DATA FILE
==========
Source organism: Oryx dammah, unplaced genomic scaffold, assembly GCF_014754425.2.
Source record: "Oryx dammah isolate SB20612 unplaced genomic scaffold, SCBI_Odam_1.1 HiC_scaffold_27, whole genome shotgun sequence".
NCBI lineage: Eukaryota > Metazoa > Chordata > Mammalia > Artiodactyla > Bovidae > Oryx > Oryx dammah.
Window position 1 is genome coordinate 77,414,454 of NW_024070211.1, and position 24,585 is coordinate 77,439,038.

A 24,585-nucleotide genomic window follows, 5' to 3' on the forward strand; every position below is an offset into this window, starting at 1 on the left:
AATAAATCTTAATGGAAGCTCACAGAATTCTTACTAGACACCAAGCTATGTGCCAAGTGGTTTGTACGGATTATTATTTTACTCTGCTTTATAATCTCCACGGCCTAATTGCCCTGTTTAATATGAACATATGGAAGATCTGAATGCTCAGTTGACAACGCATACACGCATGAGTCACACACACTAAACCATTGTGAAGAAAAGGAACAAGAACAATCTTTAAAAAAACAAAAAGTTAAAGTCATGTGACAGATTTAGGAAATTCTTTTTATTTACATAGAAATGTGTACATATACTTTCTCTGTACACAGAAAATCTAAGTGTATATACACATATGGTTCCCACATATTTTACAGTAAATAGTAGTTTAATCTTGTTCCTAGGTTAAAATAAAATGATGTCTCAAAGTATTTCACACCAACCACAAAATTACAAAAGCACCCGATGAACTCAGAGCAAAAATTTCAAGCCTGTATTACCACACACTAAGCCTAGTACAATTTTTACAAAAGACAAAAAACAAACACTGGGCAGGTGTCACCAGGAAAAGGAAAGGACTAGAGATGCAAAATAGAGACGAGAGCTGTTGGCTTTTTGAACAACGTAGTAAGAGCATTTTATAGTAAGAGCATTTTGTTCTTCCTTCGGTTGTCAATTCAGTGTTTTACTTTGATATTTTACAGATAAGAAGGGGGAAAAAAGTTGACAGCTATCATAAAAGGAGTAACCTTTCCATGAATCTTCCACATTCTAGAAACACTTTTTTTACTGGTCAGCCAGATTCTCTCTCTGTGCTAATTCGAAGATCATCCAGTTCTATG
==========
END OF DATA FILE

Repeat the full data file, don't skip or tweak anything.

Source organism: Oryx dammah, unplaced genomic scaffold, assembly GCF_014754425.2.
Source record: "Oryx dammah isolate SB20612 unplaced genomic scaffold, SCBI_Odam_1.1 HiC_scaffold_27, whole genome shotgun sequence".
NCBI lineage: Eukaryota > Metazoa > Chordata > Mammalia > Artiodactyla > Bovidae > Oryx > Oryx dammah.
Window position 1 is genome coordinate 77,414,454 of NW_024070211.1, and position 24,585 is coordinate 77,439,038.

A 24,585-nucleotide genomic window follows, 5' to 3' on the forward strand; every position below is an offset into this window, starting at 1 on the left:
AATAAATCTTAATGGAAGCTCACAGAATTCTTACTAGACACCAAGCTATGTGCCAAGTGGTTTGTACGGATTATTATTTTACTCTGCTTTATAATCTCCACGGCCTAATTGCCCTGTTTAATATGAACATATGGAAGATCTGAATGCTCAGTTGACAACGCATACACGCATGAGTCACACACACTAAACCATTGTGAAGAAAAGGAACAAGAACAATCTTTAAAAAAACAAAAAGTTAAAGTCATGTGACAGATTTAGGAAATTCTTTTTATTTACATAGAAATGTGTACATATACTTTCTCTGTACACAGAAAATCTAAGTGTATATACACATATGGTTCCCACATATTTTACAGTAAATAGTAGTTTAATCTTGTTCCTAGGTTAAAATAAAATGATGTCTCAAAGTATTTCACACCAACCACAAAATTACAAAAGCACCCGATGAACTCAGAGCAAAAATTTCAAGCCTGTATTACCACACACTAAGCCTAGTACAATTTTTACAAAAGACAAAAAACAAACACTGGGCAGGTGTCACCAGGAAAAGGAAAGGACTAGAGATGCAAAATAGAGACGAGAGCTGTTGGCTTTTTGAACAACGTAGTAAGAGCATTTTATAGTAAGAGCATTTTGTTCTTCCTTCGGTTGTCAATTCAGTGTTTTACTTTGATATTTTACAGATAAGAAGGGGGAAAAAAGTTGACAGCTATCATAAAAGGAGTAACCTTTCCATGAATCTTCCACATTCTAGAAACACTTTTTTTACTGGTCAGCCAGATTCTCTCTCTGTGCTAATTCGAAGATCATCCAGTTCTATG